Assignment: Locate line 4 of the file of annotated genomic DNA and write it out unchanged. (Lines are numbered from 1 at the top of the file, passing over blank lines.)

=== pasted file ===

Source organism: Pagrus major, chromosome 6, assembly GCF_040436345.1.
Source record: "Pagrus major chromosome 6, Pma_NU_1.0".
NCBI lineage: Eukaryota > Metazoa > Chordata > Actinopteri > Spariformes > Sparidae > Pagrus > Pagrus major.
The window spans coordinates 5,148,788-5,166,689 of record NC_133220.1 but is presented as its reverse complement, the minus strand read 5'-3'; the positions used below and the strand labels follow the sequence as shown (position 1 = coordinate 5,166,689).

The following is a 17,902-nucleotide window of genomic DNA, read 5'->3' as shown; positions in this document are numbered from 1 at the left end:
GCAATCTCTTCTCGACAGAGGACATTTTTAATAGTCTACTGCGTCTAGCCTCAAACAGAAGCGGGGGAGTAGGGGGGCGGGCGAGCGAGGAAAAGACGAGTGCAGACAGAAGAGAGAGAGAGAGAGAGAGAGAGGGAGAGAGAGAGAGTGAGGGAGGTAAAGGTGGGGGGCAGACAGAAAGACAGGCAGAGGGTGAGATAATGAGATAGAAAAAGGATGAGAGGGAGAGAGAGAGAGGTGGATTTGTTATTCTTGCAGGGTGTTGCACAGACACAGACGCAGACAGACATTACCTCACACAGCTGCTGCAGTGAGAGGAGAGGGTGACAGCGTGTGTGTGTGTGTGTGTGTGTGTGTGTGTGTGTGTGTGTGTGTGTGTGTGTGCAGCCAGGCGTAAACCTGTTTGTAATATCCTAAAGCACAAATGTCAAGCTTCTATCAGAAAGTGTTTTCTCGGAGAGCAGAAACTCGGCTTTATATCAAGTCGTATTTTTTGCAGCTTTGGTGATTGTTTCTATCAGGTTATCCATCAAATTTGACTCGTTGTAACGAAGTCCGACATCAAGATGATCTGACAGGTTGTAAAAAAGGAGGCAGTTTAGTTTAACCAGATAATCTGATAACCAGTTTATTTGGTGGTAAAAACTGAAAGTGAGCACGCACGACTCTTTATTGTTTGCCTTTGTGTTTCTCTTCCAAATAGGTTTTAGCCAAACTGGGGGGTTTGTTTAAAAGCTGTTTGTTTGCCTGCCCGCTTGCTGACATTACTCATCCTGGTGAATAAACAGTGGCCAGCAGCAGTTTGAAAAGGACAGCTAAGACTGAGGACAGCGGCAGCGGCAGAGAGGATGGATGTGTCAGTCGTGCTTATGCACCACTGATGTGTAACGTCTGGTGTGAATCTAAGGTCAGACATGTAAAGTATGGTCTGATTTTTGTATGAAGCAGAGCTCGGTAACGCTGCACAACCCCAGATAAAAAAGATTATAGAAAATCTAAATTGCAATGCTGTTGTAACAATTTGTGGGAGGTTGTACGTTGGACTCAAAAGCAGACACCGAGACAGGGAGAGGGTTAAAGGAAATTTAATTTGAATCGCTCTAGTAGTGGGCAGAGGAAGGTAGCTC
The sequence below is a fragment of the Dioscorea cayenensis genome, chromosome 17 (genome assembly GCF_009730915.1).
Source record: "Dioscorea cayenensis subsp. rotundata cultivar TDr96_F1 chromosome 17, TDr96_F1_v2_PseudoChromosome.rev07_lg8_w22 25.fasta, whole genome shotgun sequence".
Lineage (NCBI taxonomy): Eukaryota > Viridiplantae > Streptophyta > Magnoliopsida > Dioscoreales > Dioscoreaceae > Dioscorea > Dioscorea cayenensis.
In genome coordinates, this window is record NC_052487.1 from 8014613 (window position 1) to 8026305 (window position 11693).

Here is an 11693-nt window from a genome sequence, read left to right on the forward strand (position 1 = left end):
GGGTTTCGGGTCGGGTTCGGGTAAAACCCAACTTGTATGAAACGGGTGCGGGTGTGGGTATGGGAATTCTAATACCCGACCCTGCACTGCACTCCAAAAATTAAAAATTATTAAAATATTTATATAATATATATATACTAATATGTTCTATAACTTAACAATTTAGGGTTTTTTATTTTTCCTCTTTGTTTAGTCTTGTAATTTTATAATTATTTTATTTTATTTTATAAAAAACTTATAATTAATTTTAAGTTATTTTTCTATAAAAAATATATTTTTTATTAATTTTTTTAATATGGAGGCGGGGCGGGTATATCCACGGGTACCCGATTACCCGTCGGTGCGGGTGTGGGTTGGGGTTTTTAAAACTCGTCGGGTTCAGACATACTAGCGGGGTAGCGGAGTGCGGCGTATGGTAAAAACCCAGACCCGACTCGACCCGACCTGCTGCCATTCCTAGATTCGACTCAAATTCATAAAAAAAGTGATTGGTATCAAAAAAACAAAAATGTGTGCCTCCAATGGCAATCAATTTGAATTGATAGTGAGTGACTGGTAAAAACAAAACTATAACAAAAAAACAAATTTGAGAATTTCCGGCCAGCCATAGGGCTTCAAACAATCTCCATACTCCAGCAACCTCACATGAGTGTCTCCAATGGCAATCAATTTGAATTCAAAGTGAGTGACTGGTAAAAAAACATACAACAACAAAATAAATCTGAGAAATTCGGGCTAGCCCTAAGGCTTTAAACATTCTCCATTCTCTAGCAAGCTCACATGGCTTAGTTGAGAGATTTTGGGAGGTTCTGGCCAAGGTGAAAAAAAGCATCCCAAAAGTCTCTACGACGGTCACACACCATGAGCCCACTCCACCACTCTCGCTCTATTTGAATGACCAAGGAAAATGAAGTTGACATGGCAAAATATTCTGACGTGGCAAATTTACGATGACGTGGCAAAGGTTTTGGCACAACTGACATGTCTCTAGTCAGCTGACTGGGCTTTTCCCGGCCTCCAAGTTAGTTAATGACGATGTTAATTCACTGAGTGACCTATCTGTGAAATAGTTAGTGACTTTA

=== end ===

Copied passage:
The window spans coordinates 5,148,788-5,166,689 of record NC_133220.1 but is presented as its reverse complement, the minus strand read 5'-3'; the positions used below and the strand labels follow the sequence as shown (position 1 = coordinate 5,166,689).